Another night found us walking through The People’s Park to the Wide and Narrow alley, which is a quaint place to walk through. We took a photo of the Starbucks pagoda and as you can see this was quite a photographic opportunity. (Not the best photo but I was being pushed around a lot!)
Additionally, my beautiful Zoe was stopped several times to have her photo taken. She appeals to the 12 year olds who seem to be taken with her blond hair. Happily, she obliged the paparazzi with many opportunities.
Dinner was hot pot at The Way of the Dragon. And hot it was, though we just ordered it medium. Zoe and I would have preferred mild but no one listened to us and the men in our group kind of admitted that we were right. What a gorgeous restaurant! People literally were cramming in just to take photos and yes, it was photo worthy. We waited awhile for a table, which meant missing the Sichuan Opera performed in the restaurant, so if you ever go to eat there, call ahead. And good luck with that!
Hot pot is ordered by the type of broth one wants. There is a traditional spicy pot, a tomato pot and a blander type of fish broth. We ordered a dual broth pot, but I was outvoted on the tomato. One then chooses what goes into the hot pot. There is a huge variety of things like intestines, tripe, eel, duck tongues and even a superior pig aorta. Yes. That is how the menu describes it. This was one menu that was printed in both English and Chinese. We were probably considered boring as we stuck to things like shrimp and beef and mushrooms and of course, Budweiser, the king of beers. About $2 a bottle, we drank quite a few! The three bowls below were garlic, cilantro and green onion that were used to season the food. Additionally, we had our own individual jars of chili oil!
Our last morning in Chengdu found us having massages. This is a Chinese thing and one that should be common over here. Luckily for me we actually have one close to where I live. I can get a 75 minute fully clothed massage for $35. Not bad, huh? But way better in China. After relaxing a bit and having a fish for lunch…yes, there are many places where an entire fish is cooked at the table in the sauce you prefer, with the veggies and accompaniments you want. Very good and healthy! After filling his belly Manservant went back to work while we headed over to the Wangjiang park and to see the River Watch Tower dedicated to a woman poet of the Tang dynasty.
After taking in the sites and feeling very Chinesey we sat and had tea. It was relaxing sitting in the park in our blue and green chairs and sipping tea out of what look like covered bowls. This was a new one for me. Tea leaves are placed in the cup, water is poured atop. After steeping, one drinks by pushing the lid back ever so slightly to avoid a big wad of leaves in one’s mouth.The lid also keeps your tea warm. You can tell by the thermoses of hot water that are set by your table that they expect you stay awhile.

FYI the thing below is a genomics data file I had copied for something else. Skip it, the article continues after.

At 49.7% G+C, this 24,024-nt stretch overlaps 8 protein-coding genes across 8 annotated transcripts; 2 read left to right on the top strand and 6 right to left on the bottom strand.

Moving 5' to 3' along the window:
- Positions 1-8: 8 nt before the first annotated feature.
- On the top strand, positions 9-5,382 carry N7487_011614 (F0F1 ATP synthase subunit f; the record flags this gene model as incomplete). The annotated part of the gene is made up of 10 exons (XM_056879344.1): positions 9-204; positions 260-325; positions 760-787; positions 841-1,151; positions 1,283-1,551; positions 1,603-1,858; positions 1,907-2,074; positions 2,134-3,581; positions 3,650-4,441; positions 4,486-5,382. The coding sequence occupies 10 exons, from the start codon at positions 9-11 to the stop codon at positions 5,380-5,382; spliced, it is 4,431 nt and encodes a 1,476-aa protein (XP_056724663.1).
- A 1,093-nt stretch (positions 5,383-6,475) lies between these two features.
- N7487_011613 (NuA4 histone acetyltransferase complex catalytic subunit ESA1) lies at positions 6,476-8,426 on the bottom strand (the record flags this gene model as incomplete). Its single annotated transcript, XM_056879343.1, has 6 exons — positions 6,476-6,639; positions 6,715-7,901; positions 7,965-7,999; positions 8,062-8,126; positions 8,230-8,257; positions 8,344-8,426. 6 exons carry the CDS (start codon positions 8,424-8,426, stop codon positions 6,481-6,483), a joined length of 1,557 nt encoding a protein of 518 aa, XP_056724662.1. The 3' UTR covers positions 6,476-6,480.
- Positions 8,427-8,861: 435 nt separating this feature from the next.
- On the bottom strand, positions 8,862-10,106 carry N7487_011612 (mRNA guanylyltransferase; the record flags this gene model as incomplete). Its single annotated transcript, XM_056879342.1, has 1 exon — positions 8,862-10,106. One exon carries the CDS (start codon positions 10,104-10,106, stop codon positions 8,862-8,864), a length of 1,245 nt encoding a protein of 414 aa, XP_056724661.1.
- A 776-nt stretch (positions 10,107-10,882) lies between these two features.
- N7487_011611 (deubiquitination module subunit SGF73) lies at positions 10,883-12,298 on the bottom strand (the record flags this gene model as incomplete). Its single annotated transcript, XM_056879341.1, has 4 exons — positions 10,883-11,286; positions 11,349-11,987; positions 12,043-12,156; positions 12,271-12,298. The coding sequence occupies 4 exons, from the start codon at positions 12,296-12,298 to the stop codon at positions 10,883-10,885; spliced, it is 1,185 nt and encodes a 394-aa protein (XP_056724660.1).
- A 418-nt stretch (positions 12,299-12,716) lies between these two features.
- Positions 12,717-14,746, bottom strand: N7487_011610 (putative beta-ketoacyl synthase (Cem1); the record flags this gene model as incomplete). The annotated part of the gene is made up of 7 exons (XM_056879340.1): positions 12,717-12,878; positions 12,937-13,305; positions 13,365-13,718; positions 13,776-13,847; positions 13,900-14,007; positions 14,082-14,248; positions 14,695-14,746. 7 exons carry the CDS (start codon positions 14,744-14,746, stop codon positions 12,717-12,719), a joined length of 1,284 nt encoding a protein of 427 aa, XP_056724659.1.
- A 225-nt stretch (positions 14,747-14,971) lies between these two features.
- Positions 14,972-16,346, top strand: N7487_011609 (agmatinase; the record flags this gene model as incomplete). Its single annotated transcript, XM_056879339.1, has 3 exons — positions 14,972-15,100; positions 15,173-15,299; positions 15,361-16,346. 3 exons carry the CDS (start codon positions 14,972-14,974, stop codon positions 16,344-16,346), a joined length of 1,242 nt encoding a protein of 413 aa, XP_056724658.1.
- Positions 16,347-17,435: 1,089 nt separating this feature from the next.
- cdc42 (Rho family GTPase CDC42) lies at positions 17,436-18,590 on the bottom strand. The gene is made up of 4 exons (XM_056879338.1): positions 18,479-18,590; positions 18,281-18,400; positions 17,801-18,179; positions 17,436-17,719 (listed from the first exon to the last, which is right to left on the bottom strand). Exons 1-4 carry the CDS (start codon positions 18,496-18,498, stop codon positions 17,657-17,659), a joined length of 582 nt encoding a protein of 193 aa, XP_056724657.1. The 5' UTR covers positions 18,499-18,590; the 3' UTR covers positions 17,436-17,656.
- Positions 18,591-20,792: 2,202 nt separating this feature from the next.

|Alex Odie san China Boy has become “of the culture”. He even purses his lips while saying “mmmm.” It’s a Chinese word uttered very deeply and with purpose. We still have no clue what it really means.|
And that’s it! Chengdu is a recent memory and one I would love to repeat. However editing these photos takes a lot longer than taking them. So now it’s on to Shanghai. Can’t wait! And of course the recipe for this apple cake. It would have gone great with that tea.
Apple Cake with Streusel Topping and Caramel Sauce
Time to Make: About 25 minutes and 75 minutes to bake
1 c oil
2 t potato flour
2 c sugar
2 c matzoh meal
Pinch of salt
4 or more large, thinly sliced, peeled apples (I used Honey crisps or Granny’s work well, too)
3/4 c sugar or to taste
2 t cinnamon
Juice of 1 lemon
1/2 c chopped nuts or matzoh meal
2 t cinnamon
1/2 c sugar
2 – 4 T oil or butter (I used butter in this for a richer taste)
1/2 c brown sugar
1/2 stick butter
2 T milk
1/2 t vanilla
Preheat oven to 350. Grease lightly a 12″ spring form pan. Soak apple slices in sugar, cinnamon and lemon juice. Stir together ingredients for cake. Spread half in bottom of pan. Pour apples and juice over. Cover with remaining batter. Mix ingredients together for topping. (I use my hands to make clumps of streusel, however you don’t need to use butter or oil if you just want a crumb topping.)
Sprinkle topping on cake and bake for about 75 minutes. Let cool. Remove spring form and pour caramel over.
To make caramel: Combine butter, brown sugar and milk in a small pot. Stir well to combine and let mixture come to a boil while stirring. Once it starts to boil, let it boil for 2 1/2 minutes. Remove from heat and add vanilla. Let cool to room temperature. Pour over top of cake. If you want it thicker stir in a few tablespoons of powdered sugar. This stays sauce like for about 4 hours. If left over night with the sauce on the cake, it will harden. Still tastes great, but it won’t be warm and gooey.